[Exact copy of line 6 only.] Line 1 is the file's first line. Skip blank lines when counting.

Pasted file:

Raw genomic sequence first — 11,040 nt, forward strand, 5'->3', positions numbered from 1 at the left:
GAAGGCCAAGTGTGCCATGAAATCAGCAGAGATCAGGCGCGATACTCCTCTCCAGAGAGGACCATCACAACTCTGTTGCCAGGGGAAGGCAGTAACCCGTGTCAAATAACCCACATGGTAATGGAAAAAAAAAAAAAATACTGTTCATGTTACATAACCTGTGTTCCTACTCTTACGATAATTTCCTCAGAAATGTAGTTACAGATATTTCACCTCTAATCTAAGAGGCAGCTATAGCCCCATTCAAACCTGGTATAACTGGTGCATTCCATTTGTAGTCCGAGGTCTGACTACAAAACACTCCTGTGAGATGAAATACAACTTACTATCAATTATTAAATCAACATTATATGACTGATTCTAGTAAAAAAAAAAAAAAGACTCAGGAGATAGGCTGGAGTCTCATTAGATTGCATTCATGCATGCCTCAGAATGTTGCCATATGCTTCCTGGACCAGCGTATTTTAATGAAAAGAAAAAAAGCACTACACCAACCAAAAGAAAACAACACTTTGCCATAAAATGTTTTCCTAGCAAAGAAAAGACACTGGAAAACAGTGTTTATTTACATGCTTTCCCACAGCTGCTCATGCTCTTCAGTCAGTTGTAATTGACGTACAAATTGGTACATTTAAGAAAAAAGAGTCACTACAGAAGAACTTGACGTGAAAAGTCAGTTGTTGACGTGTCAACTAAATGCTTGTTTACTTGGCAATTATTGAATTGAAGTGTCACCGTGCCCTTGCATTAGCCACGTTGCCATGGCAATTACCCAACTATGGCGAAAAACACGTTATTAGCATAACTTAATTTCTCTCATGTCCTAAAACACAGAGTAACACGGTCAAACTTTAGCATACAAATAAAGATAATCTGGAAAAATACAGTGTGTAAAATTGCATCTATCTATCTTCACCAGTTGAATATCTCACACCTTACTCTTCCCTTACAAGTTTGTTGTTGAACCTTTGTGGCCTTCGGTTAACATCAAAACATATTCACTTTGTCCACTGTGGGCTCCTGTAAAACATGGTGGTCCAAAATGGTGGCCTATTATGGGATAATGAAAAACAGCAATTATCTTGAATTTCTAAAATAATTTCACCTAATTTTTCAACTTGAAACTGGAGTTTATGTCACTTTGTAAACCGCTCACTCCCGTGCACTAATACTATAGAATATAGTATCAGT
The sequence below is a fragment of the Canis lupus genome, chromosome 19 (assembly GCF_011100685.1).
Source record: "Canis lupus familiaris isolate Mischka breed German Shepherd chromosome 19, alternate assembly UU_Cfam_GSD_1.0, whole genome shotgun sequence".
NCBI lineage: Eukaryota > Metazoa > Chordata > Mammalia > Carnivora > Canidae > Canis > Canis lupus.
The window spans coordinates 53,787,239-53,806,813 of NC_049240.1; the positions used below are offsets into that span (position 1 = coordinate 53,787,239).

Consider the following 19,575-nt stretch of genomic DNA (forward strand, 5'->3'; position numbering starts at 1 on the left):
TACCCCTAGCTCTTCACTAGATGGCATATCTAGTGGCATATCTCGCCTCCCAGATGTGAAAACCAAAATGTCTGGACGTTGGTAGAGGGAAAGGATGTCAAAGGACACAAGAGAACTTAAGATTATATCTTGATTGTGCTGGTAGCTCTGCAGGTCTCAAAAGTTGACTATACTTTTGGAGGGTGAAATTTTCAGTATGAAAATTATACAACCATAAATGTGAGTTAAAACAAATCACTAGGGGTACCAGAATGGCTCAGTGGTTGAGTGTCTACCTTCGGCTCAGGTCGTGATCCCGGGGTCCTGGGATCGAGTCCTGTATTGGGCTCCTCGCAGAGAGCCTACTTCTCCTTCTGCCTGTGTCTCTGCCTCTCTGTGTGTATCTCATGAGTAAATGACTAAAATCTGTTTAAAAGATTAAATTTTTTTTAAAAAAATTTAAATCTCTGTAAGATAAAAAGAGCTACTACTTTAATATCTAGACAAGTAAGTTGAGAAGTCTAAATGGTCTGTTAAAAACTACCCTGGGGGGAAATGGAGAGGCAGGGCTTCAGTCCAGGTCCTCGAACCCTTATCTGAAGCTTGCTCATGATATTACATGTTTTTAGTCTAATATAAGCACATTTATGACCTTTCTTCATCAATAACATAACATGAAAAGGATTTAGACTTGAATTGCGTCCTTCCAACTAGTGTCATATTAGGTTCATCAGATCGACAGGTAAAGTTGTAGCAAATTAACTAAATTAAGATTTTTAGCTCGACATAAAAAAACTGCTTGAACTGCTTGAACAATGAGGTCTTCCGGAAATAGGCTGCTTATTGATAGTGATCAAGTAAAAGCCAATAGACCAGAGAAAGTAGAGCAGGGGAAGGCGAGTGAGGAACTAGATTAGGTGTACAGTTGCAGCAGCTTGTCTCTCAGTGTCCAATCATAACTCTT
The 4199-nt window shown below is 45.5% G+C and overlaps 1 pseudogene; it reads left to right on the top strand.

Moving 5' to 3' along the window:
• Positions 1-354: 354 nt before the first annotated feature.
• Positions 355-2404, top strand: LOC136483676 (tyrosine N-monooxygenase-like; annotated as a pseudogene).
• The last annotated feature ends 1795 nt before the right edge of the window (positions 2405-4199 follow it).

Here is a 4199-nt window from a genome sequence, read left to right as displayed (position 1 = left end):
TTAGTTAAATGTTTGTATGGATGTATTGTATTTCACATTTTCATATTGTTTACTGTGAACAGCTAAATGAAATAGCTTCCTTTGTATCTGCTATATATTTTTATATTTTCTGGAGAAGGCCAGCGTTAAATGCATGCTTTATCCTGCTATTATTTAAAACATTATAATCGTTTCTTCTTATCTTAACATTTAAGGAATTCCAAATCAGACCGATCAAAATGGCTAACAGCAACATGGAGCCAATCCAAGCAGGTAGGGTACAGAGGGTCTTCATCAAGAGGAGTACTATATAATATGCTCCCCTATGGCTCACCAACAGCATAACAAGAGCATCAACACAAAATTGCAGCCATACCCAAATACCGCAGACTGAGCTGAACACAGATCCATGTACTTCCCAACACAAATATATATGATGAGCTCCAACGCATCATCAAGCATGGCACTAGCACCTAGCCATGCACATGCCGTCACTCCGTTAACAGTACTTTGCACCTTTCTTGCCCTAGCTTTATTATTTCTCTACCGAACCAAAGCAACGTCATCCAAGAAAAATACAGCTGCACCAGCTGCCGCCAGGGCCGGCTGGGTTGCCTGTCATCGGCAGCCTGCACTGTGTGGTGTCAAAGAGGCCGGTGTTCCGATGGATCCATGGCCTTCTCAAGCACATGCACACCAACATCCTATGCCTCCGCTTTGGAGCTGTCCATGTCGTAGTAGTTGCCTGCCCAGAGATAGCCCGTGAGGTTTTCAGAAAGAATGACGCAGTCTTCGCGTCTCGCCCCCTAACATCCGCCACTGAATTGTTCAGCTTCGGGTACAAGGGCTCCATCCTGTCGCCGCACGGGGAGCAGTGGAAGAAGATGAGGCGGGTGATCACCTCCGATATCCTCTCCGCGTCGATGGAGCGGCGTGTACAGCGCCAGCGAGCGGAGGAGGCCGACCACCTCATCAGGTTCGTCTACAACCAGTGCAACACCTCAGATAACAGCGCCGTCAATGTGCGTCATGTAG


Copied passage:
The window spans coordinates 53,787,239-53,806,813 of NC_049240.1; the positions used below are offsets into that span (position 1 = coordinate 53,787,239).